North Africa, West Asia

From revolution to reaction in Egypt

Young people's experience of revolution has not evaporated, or been eradicated by oppression. Start building a new revolutionary wave that will not fall prey to the 'Islamic vs. secular' division.

Sameh Naguib
12 February 2016
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Press Association/AP/Virginie Nguyen Hoang. All rights reserved.Yesterday marked the fifth anniversary of Mubarak's ouster, but the current conditions in Egypt do not match the jubilation that erupted onto the streets on February 11, 2011. The government has revved up its repressive tactics, lashing out in an unprecedented manner, and no one is immune.  

On 25 January, Giulio Regeni, an Italian Phd candidate at Cambridge researching independent unions in Egypt, went missing near Tahrir – despite the security lockdown in the area. His body was found nine days later bearing the signs of “inhuman” torture. The Egyptian security forces deny any involvement, but it is far from impossible that he was killed at their hands.

In the last week, 20 students in Alexandria are victims of forced disappearance. Police threatened and assaulted doctors in Matareya Hospital, demanding that they fabricate a medical report. Hundreds have disappeared only to turn up dead later. Thousands are detained, awaiting the political expediency of a presidential pardon, the ‘justice’ of the courts, or the interminable (l)anguish that is the fate of so many unknown prisoners. In the run up to 25 January, security forces raided flats around Tahrir, arts and culture centres, and in the months preceding it they detained artistsactivists, journalistsstudentsyouth and banned human rights defenders from traveling. Visiting academics and even writers close to the regime are included in the campaign to quell all and any kind of opposition.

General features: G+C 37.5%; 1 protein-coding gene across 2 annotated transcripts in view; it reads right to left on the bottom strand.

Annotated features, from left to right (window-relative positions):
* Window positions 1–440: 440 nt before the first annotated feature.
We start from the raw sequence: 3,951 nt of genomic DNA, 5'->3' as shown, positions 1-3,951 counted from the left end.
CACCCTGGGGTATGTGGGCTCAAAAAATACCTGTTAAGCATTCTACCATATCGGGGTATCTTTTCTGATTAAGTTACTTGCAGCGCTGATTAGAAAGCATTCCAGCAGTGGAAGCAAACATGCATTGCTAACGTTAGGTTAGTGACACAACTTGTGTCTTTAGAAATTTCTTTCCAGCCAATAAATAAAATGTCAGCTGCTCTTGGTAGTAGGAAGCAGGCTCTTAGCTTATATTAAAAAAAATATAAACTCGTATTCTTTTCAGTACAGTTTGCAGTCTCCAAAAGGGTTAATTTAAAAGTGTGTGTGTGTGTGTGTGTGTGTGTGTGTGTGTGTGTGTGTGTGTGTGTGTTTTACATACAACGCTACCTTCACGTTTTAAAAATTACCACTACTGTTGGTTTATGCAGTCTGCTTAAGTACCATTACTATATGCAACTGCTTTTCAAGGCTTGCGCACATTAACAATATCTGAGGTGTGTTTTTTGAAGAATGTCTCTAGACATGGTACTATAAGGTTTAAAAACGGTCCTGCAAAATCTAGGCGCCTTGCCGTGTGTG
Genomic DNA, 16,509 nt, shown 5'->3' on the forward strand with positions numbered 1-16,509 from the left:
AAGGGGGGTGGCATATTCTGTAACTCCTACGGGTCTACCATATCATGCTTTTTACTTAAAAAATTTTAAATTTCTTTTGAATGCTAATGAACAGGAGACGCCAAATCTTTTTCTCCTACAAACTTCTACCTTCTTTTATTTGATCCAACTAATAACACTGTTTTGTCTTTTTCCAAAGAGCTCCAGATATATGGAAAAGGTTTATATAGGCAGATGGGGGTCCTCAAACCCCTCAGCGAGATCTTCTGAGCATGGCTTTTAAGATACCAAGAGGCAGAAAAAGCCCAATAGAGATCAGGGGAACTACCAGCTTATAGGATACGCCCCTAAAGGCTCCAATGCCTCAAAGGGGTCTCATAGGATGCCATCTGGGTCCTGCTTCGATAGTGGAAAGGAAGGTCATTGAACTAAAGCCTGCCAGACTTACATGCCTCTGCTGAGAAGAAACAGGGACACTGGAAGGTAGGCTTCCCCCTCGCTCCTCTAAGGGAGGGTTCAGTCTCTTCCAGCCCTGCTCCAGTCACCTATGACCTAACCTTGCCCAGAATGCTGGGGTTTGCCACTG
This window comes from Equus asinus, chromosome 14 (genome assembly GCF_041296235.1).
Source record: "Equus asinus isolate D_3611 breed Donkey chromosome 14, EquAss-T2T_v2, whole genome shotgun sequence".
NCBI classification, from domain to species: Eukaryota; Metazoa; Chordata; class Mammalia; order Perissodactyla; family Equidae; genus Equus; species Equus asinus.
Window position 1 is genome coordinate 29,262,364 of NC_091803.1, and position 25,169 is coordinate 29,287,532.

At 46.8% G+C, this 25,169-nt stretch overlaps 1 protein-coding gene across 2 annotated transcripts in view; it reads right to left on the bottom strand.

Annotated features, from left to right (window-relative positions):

It seems unthinkable that in this climate any will to resist would survive, and yet it persists in places all over Egypt. It hardly has anywhere to go, given that the demands of the revolution, whether economic, social, or political have not been met, and that oppression is rampant. This is true for everyone, even those who think that their revolution was that of 30 June; their demand for stability has not been met either. In this interview excerpt, Sameh Naguib gives his perspective on the nature of the counter-revolution and the scale of its oppression, reasons for optimism, and how progressives in Egypt might move forward.

From the moment that the military tossed out Mubarak, the whole point was to use his ouster as a concession in the hopes of bringing the mass mobilisation in Tahrir Square under control and blunt and contain it. Immediately, the forces of counterrevolution began strategising about the steps necessary to do so. Can you talk about the various sources of the counterrevolution, and what their means and goals were?

Sameh Naguib: It's important when discussing counterrevolution to understand what exactly we are talking about. The role played by the Muslim Brotherhood towards the Egyptian revolution was one of betrayal – a classical betrayal by a reformist non-revolutionary movement. It attempted to broker a deal with the old regime to get a place at the table and to share power with the old regime. Yet it failed to do so.

The Muslim Brotherhood was not a central part of the counterrevolution. You could say that it was understandably the first beneficiary of the revolution, in the sense that it was the first freely elected political force that came to power – in formal terms, at least – in the wake of the revolution. But it was also the first victim of the counterrevolution. It's important to understand this because some people blithely talk about "two wings" of the counterrevolution – the Muslim Brotherhood being the religious wing and the army being the military wing – as if this was a fight between two sides of a counterrevolution.

This is an extremely reductionist view of the process of revolution and counterrevolution. People did not go out and vote in the millions for the Muslim Brotherhood because they were voting for a counterrevolution. No, they voted for the Muslim Brotherhood to carry out the demands of the revolution. It was only when the Muslim Brotherhood betrayed the revolution that we began to see a movement against the Muslim Brotherhood.